‘Where is home?’ is a question I find very difficult to answer. My father came from Croydon and my mother from Leicester, but I was born in a very small village in Sussex called Cross-in-Hand. My grandfather, my mother’s father, known as Captain Raymond Tyler, had inherited Tyler’s boot and shoe factory in Leicester. He and his brother and sister sold it off when they were in their twenties and lived on the proceeds. I remember the rather grand house in Cross-in-Hand which had a name ‘Clarendon’, rather than a number. It was stock-broker’s Tudor style: solid wooded doors with latches rather than door handles and a big garden. The last time I saw the house was in 1963 when my brothers and I were summoned from school to attend our grandfather’s funeral at Waldron church. Years later, when I visited Cross-in-Hand again, Clarendon had vanished. There was no sign of it in the expected place and no one I asked seemed to have any memory of it.

This made me wonder about the other houses I had lived in as a child. The wonder of the internet is that I didn’t to leave my desk. I could look them up on Google maps.

After my father return from the war he began his career as a schoolmaster. We moved to Hampstead where he taught classics and music at UCS. We lived in Tanza Road near the top of Hampstead hill. The house is still there looking much the same: A big house divided into three flats. We occupied the main two floors, an arrangement very similar to how I live today.  On Google street-view you can just see the door in the back wall of the garden that opened onto the heath.

When I was 12 we moved to Richmond, in North Yorkshire, where my father became headmaster of the ancient Grammar School. Our house was part of the school. The most exciting feature was the Friary Tower, which, at that time, was in our garden, rather than in the park next door. This was for safety reasons so that the public would not have access to the tower. As a small boy, I could squeeze under the door and climb the steps to the wooden internal bridge that crossed to the other side. The other exciting feature of the garden was the bottom half of a human skeleton that I found just beneath the soil. The tower is still there, but the school has moved and the site now houses the Friary Hospital.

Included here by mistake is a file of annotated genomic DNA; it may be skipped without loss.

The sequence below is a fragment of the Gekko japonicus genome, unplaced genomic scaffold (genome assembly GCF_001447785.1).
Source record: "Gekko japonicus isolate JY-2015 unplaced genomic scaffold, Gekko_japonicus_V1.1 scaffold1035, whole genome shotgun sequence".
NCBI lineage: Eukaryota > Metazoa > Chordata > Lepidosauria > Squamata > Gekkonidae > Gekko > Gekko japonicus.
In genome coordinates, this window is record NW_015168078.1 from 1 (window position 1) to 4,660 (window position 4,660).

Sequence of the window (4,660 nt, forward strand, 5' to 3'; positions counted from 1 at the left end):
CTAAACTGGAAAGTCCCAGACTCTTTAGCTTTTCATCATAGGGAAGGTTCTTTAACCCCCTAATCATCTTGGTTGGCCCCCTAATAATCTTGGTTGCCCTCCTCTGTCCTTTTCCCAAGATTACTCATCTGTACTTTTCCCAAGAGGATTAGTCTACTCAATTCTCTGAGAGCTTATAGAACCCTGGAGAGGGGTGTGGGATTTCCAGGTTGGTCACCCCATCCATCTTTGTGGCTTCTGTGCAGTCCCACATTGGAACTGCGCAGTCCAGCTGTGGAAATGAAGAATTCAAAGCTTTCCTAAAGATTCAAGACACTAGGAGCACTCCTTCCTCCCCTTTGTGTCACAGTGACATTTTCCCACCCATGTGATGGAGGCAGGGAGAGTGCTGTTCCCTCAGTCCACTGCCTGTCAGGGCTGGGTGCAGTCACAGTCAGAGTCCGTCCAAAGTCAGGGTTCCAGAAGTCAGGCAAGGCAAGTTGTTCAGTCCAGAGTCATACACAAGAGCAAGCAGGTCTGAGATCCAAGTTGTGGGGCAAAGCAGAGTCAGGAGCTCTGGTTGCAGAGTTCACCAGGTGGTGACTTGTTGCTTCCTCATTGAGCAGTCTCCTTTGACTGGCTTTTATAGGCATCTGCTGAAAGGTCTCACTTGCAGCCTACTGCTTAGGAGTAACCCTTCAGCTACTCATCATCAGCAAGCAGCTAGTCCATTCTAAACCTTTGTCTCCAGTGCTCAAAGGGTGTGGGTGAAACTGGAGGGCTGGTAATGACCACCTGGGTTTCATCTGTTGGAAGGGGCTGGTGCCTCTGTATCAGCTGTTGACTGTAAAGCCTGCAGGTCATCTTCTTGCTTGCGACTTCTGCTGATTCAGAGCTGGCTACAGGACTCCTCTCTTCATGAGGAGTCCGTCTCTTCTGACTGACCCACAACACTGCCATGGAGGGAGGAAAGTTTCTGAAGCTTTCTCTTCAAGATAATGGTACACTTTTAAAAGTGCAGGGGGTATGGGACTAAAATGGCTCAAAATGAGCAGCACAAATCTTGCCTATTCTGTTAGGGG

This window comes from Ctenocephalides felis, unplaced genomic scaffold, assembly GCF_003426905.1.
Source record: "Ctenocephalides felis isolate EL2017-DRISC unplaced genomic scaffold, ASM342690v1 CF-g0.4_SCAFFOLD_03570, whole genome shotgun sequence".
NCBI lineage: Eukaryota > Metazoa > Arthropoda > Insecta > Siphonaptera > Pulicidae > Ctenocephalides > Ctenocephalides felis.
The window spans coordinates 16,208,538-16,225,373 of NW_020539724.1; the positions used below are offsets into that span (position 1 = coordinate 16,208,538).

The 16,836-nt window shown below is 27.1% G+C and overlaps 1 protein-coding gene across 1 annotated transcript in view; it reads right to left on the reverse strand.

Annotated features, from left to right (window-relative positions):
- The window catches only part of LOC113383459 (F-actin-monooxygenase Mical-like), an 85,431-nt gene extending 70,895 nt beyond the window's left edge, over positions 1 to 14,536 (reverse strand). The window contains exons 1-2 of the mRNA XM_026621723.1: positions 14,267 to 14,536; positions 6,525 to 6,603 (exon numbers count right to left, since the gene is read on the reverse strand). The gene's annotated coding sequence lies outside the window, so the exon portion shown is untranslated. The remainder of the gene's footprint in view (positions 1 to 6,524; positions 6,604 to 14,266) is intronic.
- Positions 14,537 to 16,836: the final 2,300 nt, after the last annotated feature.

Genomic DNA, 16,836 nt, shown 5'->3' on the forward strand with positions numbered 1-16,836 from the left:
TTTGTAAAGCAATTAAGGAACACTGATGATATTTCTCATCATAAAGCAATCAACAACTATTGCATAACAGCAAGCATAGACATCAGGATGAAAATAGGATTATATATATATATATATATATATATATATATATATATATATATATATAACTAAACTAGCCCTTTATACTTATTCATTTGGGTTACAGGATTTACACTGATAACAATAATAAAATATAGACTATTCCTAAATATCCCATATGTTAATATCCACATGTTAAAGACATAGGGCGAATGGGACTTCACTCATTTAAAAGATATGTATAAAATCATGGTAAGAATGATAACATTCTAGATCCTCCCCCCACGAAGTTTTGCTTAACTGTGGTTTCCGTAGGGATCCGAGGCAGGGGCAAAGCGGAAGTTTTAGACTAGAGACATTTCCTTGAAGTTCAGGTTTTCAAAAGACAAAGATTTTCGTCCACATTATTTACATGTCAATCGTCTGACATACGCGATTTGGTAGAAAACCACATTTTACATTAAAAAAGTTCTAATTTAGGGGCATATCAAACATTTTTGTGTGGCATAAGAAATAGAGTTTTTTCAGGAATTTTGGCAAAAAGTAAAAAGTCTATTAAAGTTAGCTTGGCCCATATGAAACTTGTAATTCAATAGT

Richmond is small and remote and the family felt it would not be good for me, or my brothers, to attend the school at which our father was the headmaster. We went away to boarding school in Cambridge. Towards the end of my time at school my father became headmaster of the even more ancient Archbishop Holgate’s Grammar School in York. Once again, we were living in a house that was part of the school. It was in Lord Mayor’s Walk, just over the city wall from the Minster. Four years later this school moved to the outskirts of York and eventually became a comprehensive. The building in Lord Mayor’s Walk is now occupied by York St John’s University and is, no doubt, much changed.

 So, the only home remaining from my childhood is the one in Hampstead. Perhaps this is the kind of place I feel most at home: a suburb of a big city, full of pretentious intellectuals.

By the time my family moved from Lord Mayor’s Walk, I had left home and was living in London, embarking on my career in research.

What does it feel like to write about a lifetime in research? I found an unexpected pleasure in stepping back to look at what I have actually done. Normally I live a week at a time, preparing the current talk, writing the current review, revising the current paper. Now I can take a longer view. If I string all these weeks together across the years, what pattern will emerge? Will there be a pattern at all?